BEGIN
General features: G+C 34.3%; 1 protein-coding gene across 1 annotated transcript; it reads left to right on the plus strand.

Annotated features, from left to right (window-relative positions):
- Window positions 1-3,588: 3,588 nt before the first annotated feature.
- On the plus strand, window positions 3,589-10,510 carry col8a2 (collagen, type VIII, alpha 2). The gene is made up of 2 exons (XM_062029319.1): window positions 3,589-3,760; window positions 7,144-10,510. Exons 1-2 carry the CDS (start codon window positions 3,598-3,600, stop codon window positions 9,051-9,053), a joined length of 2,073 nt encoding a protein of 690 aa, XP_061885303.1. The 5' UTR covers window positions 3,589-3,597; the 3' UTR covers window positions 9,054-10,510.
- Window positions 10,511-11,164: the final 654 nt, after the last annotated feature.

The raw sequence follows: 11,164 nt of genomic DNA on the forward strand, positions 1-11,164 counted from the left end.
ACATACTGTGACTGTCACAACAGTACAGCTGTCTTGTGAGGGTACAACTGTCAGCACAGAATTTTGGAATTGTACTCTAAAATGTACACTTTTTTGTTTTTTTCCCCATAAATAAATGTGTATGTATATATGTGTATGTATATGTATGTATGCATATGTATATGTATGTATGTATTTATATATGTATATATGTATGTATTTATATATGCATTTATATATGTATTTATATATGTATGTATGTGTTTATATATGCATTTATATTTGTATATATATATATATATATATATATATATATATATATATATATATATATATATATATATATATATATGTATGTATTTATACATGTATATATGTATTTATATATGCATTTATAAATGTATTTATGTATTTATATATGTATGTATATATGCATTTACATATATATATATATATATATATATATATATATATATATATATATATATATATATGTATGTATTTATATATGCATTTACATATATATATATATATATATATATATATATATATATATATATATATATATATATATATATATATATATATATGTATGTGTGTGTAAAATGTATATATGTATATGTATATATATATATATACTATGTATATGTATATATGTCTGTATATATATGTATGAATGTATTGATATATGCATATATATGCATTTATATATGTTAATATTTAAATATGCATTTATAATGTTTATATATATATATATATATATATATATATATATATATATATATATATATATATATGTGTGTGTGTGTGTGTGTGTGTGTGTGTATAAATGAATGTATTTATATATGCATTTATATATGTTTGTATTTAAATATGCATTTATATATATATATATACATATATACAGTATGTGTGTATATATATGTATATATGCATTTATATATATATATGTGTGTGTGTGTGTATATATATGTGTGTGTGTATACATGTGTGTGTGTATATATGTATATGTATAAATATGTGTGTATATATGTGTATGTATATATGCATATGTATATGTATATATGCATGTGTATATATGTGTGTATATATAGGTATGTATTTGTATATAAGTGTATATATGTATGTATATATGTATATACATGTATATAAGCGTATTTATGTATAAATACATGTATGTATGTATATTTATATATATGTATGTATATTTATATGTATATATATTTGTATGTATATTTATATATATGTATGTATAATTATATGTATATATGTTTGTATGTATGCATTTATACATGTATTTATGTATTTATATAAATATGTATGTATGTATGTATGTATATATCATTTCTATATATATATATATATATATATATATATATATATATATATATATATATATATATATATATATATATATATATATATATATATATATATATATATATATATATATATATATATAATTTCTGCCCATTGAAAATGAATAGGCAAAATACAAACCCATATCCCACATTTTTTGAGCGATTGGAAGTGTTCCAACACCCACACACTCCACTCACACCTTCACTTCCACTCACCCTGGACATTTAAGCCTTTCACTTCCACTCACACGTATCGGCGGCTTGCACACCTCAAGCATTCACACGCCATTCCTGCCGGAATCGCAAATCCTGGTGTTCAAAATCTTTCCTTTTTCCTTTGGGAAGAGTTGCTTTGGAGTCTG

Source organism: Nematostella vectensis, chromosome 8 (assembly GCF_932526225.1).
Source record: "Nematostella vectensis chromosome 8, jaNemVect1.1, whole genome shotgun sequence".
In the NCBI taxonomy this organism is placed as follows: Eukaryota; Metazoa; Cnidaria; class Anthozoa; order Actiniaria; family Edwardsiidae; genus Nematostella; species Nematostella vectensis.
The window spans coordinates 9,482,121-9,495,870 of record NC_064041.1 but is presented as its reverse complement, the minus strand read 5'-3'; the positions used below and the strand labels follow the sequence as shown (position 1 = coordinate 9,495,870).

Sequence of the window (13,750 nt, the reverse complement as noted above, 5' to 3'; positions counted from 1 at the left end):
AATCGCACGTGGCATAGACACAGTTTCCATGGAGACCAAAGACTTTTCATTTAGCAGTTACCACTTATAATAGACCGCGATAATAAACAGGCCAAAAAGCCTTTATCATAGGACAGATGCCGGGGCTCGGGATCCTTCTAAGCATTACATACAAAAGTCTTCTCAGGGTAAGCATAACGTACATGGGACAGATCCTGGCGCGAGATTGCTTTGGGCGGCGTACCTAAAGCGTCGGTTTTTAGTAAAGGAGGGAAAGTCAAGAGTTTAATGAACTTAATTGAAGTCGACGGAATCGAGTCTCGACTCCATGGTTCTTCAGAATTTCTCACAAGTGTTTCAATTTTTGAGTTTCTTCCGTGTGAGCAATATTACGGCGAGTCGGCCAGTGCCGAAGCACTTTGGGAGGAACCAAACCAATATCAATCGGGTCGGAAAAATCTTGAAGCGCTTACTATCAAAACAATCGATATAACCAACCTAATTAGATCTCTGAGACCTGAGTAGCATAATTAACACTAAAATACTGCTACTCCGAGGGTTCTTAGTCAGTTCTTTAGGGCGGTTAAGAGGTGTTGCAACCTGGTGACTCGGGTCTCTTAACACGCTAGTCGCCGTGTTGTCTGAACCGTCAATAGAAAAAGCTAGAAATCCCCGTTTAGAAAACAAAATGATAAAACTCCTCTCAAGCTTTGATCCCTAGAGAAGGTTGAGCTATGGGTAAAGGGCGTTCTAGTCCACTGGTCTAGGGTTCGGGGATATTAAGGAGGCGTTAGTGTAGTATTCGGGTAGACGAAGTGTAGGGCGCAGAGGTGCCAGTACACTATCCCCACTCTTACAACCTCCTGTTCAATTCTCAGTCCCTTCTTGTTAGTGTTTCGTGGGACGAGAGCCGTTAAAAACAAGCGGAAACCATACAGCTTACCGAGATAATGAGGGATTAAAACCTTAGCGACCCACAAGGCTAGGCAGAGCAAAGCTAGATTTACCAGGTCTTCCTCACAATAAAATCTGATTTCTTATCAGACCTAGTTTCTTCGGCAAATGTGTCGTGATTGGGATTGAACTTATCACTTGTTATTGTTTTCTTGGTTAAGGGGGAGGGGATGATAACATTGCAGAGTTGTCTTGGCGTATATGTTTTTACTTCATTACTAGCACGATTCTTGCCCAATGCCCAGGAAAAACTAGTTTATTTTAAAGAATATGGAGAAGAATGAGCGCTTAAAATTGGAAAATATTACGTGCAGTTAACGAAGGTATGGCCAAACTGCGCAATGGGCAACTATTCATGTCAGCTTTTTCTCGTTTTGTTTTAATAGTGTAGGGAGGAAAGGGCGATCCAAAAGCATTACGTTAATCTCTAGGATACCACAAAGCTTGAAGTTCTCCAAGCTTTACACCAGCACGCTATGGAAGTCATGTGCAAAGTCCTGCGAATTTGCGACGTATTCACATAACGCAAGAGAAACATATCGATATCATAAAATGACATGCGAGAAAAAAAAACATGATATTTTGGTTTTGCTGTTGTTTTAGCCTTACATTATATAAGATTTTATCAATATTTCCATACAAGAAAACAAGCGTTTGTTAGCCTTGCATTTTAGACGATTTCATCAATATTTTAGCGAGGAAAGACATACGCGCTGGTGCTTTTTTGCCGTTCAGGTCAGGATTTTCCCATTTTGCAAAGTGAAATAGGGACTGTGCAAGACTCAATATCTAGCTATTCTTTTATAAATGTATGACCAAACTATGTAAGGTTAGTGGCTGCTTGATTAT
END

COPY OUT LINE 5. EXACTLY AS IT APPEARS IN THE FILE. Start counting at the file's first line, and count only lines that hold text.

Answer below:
- Window positions 10,511-11,164: the final 654 nt, after the last annotated feature.